The appellant took-up the matter in appeal before the Tribunal which rejected the contentions urged by the appellant. It was held that in the face of the affidavit filed on behalf of the assessee, the initial burden on the assessee to prove non-receipt of notice had been discharged and that the onus now lay upon the appellant to prove that the notice under s. 143(2) of the Act had, in fact, been served upon the assessee by registered post. The Tribunal found that the appellant had not been able to prove its case at all and, therefore, there was no merit in the appeal. The relevant provision with which we are concerned is the proviso to s. 143(2)(ii) of the Act and this reads as follows : “143(1) xxxxxx (2) Where a return has been furnished under s. 139, or in response to a notice under sub-s. (1) of s. 142, the AO shall,— (i) xxxxxx (ii) notwithstanding anything contained in cl. (i), if he considers it necessary or expedient to ensure that the assessee has not understated the income or has not computed excessive loss or has not underpaid the tax in any manner, serve on the assessee a notice requiring him, on a date to be specified therein, either to attend his office or to produce, or cause to be produced, any evidence on which the assessee may rely in support of the return : Provided that no notice under cl. (ii) shall be served on the assessee after the expiry of twelve months from the end of the month in which the return is furnished.” Learned counsel for the appellant contended that the words “served” and “issued” are synonymous and interchangeable. He submitted that the proviso to s. 143(2) used the word “served”, but what is meant was “issued”. It was submitted that under these circumstances, since the notice had been issued before the expiry of a period of one year, no error had been committed by the AO in framing the assessment order. Reliance in this regard was placed by learned counsel for the appellant on Banarsi Debi & Anr. vs. ITO & Ors. AIR 1964 SC 1742. A study of Banarsi Debi (supra) shows that the facts of that case are completely inapposite. In that case, under s. 34(1)(b) of the Indian IT Act, 1922, a notice was required to be served on an assessee within eight years if the ITO had reason to believe that income had escaped assessment. Factually, although a notice had been issued to the assessee therein within a period of eight years, it was served upon him after the eight year period was over. A learned single Judge of the Calcutta High Court agreed with the submissions made on behalf of the assessee and quashed the notice.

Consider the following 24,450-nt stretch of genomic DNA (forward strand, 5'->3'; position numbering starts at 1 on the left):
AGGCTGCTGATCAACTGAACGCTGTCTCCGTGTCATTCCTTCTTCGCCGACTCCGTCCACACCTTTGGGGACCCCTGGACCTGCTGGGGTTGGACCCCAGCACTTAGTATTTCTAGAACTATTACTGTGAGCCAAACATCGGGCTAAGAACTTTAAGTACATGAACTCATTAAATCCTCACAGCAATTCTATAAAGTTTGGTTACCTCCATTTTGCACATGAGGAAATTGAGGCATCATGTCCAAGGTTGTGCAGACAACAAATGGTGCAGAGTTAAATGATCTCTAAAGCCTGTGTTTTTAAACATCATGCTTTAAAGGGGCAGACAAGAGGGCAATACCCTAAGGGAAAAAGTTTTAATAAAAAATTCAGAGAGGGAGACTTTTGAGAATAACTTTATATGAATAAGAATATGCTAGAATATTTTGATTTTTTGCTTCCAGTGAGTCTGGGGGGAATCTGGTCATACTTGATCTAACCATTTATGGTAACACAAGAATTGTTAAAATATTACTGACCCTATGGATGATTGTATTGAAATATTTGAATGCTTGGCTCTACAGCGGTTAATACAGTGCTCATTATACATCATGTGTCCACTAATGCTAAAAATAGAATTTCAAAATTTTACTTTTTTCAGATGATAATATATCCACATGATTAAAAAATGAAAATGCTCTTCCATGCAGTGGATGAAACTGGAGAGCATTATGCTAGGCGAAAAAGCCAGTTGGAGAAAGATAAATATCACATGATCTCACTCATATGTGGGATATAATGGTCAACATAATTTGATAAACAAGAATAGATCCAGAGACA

During the pendency of an appeal before the Division Bench, s. 34 of the Indian IT Act was amended by Amending Act No. 1 of 1959. Sec. 4 of the Amending Act debarred the Court from questioning the validity of a notice issued under s. 34 of the Act on the ground that the time for issue of such notice had expired. The Division Bench, relying upon the amendment to s. 34 of the Act, decided against the assessee which led him to approach the Supreme Court. In the Supreme Court it was contended that s. 4 of the Amending Act only saved a notice issued after the prescribed time but it did not apply to a situation where notice is issued within time but served out of time. On behalf of the Revenue, it was contended in this context that the expression “issued” means “served”. The Supreme Court went into the legislative history of s. 34 of the Indian IT Act and held that the contention of the assessee could not be accepted because it would defeat the very purpose for which the amendment was carried out. While specifically dealing with the use of the word “issued” in s. 4 of the Amending Act, the Supreme Court noted that there is no prescription in s. 34 of the Indian IT Act of a time-limit for sending a notice. Therefore, it was obvious that the expression “issued” used in s. 4 of the Amending Act could not be used in the narrow sense of “sent”. Concluding the discussion on the subject, the Supreme Court noted that the intention of the legislature was to save the validity of a notice as well as a consequent assessment order from an attack on the ground that the notice was served beyond the prescribed period. That intention would be effectuated if a wider meaning is given to the expression “issued”. Consequently, the Supreme Court held it possible that even though the notice was served beyond the prescribed time, it was saved by s. 4 of the Amending Act. It is quite clear from the above that the decision relied upon by learned counsel for the appellant is not applicable to the facts of the present case.